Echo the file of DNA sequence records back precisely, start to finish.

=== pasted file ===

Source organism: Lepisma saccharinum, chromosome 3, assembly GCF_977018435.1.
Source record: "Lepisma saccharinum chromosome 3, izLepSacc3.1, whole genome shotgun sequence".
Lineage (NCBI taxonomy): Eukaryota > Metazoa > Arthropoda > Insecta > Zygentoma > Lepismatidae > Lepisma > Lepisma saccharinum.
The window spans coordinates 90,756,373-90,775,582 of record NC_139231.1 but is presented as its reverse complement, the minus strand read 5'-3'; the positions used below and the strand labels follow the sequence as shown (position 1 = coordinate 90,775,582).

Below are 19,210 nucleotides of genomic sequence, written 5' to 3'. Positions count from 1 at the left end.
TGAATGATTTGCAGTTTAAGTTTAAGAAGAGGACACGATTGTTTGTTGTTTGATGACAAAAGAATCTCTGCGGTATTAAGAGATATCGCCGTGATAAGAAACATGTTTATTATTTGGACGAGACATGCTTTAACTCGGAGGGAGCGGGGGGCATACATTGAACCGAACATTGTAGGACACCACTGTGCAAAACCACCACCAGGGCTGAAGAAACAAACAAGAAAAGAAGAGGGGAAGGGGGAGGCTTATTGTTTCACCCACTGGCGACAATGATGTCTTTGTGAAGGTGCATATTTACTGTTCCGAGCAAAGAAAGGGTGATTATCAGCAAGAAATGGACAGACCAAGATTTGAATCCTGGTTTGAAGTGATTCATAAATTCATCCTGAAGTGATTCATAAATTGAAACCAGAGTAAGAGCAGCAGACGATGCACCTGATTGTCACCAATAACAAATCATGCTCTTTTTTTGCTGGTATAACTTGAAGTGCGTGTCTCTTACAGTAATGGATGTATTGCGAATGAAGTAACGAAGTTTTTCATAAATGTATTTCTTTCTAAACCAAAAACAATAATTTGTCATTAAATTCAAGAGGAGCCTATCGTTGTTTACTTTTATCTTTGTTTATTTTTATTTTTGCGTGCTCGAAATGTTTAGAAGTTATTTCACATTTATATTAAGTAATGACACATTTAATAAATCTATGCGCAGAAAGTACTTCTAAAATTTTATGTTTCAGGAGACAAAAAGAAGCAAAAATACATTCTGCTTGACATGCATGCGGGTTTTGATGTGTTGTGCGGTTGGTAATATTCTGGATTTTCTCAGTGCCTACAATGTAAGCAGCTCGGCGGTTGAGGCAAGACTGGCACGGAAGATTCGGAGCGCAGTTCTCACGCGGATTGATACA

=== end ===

Source organism: Lepisma saccharinum, chromosome 3, assembly GCF_977018435.1.
Source record: "Lepisma saccharinum chromosome 3, izLepSacc3.1, whole genome shotgun sequence".
Lineage (NCBI taxonomy): Eukaryota > Metazoa > Arthropoda > Insecta > Zygentoma > Lepismatidae > Lepisma > Lepisma saccharinum.
The window spans coordinates 90,756,373-90,775,582 of record NC_139231.1 but is presented as its reverse complement, the minus strand read 5'-3'; the positions used below and the strand labels follow the sequence as shown (position 1 = coordinate 90,775,582).

Below are 19,210 nucleotides of genomic sequence, written 5' to 3'. Positions count from 1 at the left end.
TGAATGATTTGCAGTTTAAGTTTAAGAAGAGGACACGATTGTTTGTTGTTTGATGACAAAAGAATCTCTGCGGTATTAAGAGATATCGCCGTGATAAGAAACATGTTTATTATTTGGACGAGACATGCTTTAACTCGGAGGGAGCGGGGGGCATACATTGAACCGAACATTGTAGGACACCACTGTGCAAAACCACCACCAGGGCTGAAGAAACAAACAAGAAAAGAAGAGGGGAAGGGGGAGGCTTATTGTTTCACCCACTGGCGACAATGATGTCTTTGTGAAGGTGCATATTTACTGTTCCGAGCAAAGAAAGGGTGATTATCAGCAAGAAATGGACAGACCAAGATTTGAATCCTGGTTTGAAGTGATTCATAAATTCATCCTGAAGTGATTCATAAATTGAAACCAGAGTAAGAGCAGCAGACGATGCACCTGATTGTCACCAATAACAAATCATGCTCTTTTTTTGCTGGTATAACTTGAAGTGCGTGTCTCTTACAGTAATGGATGTATTGCGAATGAAGTAACGAAGTTTTTCATAAATGTATTTCTTTCTAAACCAAAAACAATAATTTGTCATTAAATTCAAGAGGAGCCTATCGTTGTTTACTTTTATCTTTGTTTATTTTTATTTTTGCGTGCTCGAAATGTTTAGAAGTTATTTCACATTTATATTAAGTAATGACACATTTAATAAATCTATGCGCAGAAAGTACTTCTAAAATTTTATGTTTCAGGAGACAAAAAGAAGCAAAAATACATTCTGCTTGACATGCATGCGGGTTTTGATGTGTTGTGCGGTTGGTAATATTCTGGATTTTCTCAGTGCCTACAATGTAAGCAGCTCGGCGGTTGAGGCAAGACTGGCACGGAAGATTCGGAGCGCAGTTCTCACGCGGATTGATACA